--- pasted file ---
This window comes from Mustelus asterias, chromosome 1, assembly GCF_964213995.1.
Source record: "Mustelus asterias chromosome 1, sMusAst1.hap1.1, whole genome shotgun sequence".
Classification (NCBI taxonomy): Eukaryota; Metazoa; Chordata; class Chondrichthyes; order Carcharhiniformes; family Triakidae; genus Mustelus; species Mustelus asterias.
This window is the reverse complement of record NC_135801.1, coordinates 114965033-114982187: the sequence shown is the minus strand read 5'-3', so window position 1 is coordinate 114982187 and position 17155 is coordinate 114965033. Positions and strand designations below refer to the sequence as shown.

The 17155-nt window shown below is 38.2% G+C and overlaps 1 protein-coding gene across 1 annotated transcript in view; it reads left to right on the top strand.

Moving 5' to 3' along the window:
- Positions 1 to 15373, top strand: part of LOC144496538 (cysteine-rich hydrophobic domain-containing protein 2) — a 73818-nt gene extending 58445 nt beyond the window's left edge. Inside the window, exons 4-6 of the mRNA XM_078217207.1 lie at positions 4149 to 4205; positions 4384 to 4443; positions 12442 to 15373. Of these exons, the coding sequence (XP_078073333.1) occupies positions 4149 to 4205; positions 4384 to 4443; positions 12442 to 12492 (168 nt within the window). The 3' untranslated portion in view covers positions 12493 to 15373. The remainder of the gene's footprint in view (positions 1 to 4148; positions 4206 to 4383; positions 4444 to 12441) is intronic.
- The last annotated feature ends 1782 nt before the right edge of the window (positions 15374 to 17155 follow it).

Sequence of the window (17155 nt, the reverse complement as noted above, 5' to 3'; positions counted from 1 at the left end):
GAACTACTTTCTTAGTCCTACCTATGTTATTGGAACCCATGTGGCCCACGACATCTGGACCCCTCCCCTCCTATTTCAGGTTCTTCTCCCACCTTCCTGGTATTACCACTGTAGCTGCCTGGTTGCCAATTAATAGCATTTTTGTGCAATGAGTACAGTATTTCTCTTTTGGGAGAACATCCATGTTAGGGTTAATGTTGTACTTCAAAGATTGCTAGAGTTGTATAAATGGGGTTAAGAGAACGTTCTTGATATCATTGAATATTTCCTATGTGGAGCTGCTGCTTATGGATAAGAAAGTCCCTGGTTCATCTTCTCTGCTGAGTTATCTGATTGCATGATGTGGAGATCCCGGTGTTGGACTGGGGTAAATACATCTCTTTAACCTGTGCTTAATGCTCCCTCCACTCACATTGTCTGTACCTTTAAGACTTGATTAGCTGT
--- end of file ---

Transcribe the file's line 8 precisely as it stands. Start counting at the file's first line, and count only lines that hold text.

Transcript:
- The last annotated feature ends 1782 nt before the right edge of the window (positions 15374 to 17155 follow it).